Here’s Why Everyone Should Stop Choosing LinkedIn’s Crying CEO

Many social media users love to criticize and complain, and in the past week much of that negative attention has focused on HyperSocial’s “Crying CEO” Braden Wallake. Wallake hit the headlines with an anguished post, complete with a tearful selfie after his company had to lay off three employees.

The post went viral, accompanied by a slew of angry comments, most of which blamed Wallake for talking about himself and his raw emotions, rather than his new jobless employees and the emotions they had to feel. “Completely narcissistic and deaf,” wrote one typical comment. “I don’t think anyone cares that he posts a crying selfie. I think the problem is that he fired 3 people who have no income left.”

Let’s be real about this. Other leaders have posted in the past how sorry they were for firing people. This one only went viral because of this selfie. It’s just not the kind of stuff people typically post on LinkedIn, which is typically used as a platform for people to brag about their own expertise or professionalism. Real emotions are rare, and I think maybe they shouldn’t be.

Here’s more of what I think is wrong with most of the criticism that has been leveled at Wallake.

1. They punish him for his honesty.

The expert warns that one of The biggest danger of social media is that people make themselves appear more successful, more attractive, and happier in their posts than they are in real life. They effectively paint their lives and careers the same way models and actors have their images retouched before they are published online or in magazines. When the rest of us compare our own lives to these images, we end up feeling bad about ourselves.

Nowhere is this airbrush more prevalent than LinkedIn, which is the professional face we present to the world. It’s so full of self-aggrandizing posts that the @BestofLinkedIn Twitter account was created just to poke fun at them. And while some have questioned whether Wallake was genuinely upset by the layoffs, to most observers, including me, his grief seems sincere enough. My friends, if we want social media to be less inauthentic and insincere, please don’t berate people for showing their true feelings.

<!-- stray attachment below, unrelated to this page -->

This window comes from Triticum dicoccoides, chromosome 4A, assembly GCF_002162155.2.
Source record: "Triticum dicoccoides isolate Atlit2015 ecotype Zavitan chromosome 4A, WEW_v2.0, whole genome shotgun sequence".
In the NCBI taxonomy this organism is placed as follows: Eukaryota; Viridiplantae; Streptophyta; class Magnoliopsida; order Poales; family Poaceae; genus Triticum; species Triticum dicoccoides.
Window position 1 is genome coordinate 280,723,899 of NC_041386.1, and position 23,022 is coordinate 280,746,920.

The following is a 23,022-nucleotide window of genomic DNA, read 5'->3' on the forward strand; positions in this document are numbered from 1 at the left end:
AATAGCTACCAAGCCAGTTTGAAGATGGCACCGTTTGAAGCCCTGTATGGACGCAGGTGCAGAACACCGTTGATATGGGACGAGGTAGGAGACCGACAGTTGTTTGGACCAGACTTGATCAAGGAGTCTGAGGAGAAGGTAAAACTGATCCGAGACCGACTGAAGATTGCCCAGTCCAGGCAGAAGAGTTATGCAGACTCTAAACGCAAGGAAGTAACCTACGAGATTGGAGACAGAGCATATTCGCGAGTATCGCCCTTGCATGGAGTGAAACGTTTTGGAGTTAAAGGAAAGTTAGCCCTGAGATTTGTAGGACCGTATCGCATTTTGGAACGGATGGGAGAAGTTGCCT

2. Most critics show their own ignorance.

“You didn’t cut your own salary. Could you have done anything but cry and post a post?” Rachelle Akuffo, an anchor at Yahoo Finance, asked in a video report on the publication. A large, well-funded news organization like Yahoo should really do better at research and fact-checking, because in fact, Wallake says he cut his own salary to $0 due to HyperSocial’s financial troubles.

Many felt that instead of expressing his own feelings about the layoffs, he should have published about the wonderful employees he had to fire, letting people know about their skills and the great work they had. done to help them find new jobs. Wallake did too, although he wisely waited to ask their permission before posting about them.

3. The message did good.

Many, many people on social media have complained that Wallake doesn’t care enough about the people he lets go. But do the critics themselves care about these people? If so, you might think they would be thrilled to see the effect the post had.

Because it went viral, it made Wallake, for now, one of America’s hottest executives. He used that notoriety to do what many critics asked him to do. He created an article about Noah Smith, one of the employees he had fired, describing Smith in glowing terms as both a person and an employee. He let readers know what Smith’s skills are and what kinds of jobs he is looking for.

It worked. Today, Wallake posted an image from Smith’s smartphone showing a long list of LinkedIn posts, many of which appear to contain job postings. Wallake himself also received a large number of messages, many of which suggested he should die. Still, he wrote, seeing all the messages directed at Smith “makes every nasty comment worth it.”

As for Smith, who was fired and then suddenly found himself in the spotlight, he always stood up for Wallake and the job of CEO in tears. And, he wrote, “For anyone looking to hire me, I’m only interested in working for the likes of Braden Wallake.” How many bosses do you know whose employees would say the same thing?

The opinions expressed here by columnists are their own, not those of

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